Work Cited

Gurba, Myriam. Mean. Coffee House Press, 2017.

15 Replies to “Meanness, the Most Effective Form of Self Defense.”

  1. Hi Lauren! I really enjoyed reading your blog post, it was very interesting! To answer your second question, I think that meanness is a form of self-defense. From a young age, we are taught to be polite and trusting but sometimes people are cruel and take your niceness for you being naive and they try to take advantage of you. Growing up as a female I have been in circumstances where I have to be rude in order to get out of an uncomfortable situation. I liked the quote you used from page 17 when I read it I could relate to Gurba. Gurba states, “When was the last time you wanted to kill someone but chose to be a bitch instead of a murderer? Have you been called a bitch?” (18). This stood out to me because many times women are called a bitch just because they don’t want to do something. Men often call a woman a bitch after they are offended, that they didn’t get what they want. This is where being mean or a “bitch” is a self-defense mechanism because as a female we rather be called a bitch than get verbally/physically/sexually abused.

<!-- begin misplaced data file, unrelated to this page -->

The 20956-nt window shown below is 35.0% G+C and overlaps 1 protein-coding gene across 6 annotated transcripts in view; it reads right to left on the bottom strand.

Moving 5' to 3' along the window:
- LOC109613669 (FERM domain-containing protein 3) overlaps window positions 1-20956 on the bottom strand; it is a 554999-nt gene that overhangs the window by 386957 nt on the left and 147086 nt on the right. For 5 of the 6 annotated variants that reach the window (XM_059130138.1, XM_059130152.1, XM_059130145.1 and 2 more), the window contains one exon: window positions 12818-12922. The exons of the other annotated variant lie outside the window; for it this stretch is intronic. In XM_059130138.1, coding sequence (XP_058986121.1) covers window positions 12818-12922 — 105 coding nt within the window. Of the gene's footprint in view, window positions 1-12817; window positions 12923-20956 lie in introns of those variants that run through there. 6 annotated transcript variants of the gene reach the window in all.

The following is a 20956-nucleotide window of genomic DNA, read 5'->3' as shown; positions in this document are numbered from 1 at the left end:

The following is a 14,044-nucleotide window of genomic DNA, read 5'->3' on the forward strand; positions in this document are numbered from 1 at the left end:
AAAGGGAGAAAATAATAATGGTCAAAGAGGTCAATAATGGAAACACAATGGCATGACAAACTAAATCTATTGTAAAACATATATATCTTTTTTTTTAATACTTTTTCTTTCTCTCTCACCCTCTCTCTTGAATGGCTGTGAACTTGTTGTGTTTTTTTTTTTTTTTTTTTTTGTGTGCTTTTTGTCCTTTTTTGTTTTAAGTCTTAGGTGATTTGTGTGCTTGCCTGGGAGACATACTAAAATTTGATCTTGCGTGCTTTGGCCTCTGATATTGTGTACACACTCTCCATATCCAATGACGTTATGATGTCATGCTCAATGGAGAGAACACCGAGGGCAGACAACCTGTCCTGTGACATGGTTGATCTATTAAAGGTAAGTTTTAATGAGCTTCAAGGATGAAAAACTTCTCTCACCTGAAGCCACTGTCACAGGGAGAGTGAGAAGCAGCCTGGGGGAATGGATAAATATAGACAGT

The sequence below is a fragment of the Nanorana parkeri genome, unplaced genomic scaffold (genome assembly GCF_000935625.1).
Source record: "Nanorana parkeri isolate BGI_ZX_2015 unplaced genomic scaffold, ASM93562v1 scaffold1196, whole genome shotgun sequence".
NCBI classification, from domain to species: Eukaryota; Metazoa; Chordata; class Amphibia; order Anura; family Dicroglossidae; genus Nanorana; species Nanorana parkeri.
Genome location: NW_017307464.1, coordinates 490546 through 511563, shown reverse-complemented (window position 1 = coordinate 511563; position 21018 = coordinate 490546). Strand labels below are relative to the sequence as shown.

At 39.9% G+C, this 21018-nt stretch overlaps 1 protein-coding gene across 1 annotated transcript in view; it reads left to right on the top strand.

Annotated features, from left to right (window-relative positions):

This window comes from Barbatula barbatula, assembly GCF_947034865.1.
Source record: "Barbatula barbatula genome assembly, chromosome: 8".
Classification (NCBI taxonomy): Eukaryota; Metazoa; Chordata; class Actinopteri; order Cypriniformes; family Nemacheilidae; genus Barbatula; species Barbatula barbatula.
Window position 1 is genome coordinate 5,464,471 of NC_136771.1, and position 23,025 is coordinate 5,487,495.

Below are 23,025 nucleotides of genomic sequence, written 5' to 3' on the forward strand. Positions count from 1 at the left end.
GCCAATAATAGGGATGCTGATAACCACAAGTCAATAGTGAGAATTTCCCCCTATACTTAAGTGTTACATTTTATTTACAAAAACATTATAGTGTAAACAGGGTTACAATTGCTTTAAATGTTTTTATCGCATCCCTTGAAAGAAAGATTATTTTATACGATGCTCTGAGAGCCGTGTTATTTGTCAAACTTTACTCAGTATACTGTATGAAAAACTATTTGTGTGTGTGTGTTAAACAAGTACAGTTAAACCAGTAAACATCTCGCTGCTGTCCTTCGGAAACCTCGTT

2. Hi Lauren! I enjoyed reading your blog post for many reasons. I agree with the line that states “If you don’t stand up to people who are blatantly rude to you then they will feel perfectly fine treating you like that all over again. I also believe that once someone is negative towards you, you must call it out to prevent it from happening in the future again. It might be an intimidating thing to do, but it is necessary for people to know and respect their boundaries towards you. “I know I can be mean, but I also want to be likable” (109). I just don’t want to be so likable that anyone wants to rape me”. Yes, life can be brutal, but I personally would not disrespect anyone unless I was disrespected first. At the same time, I want to be like-able WITHOUT being taken as a joke.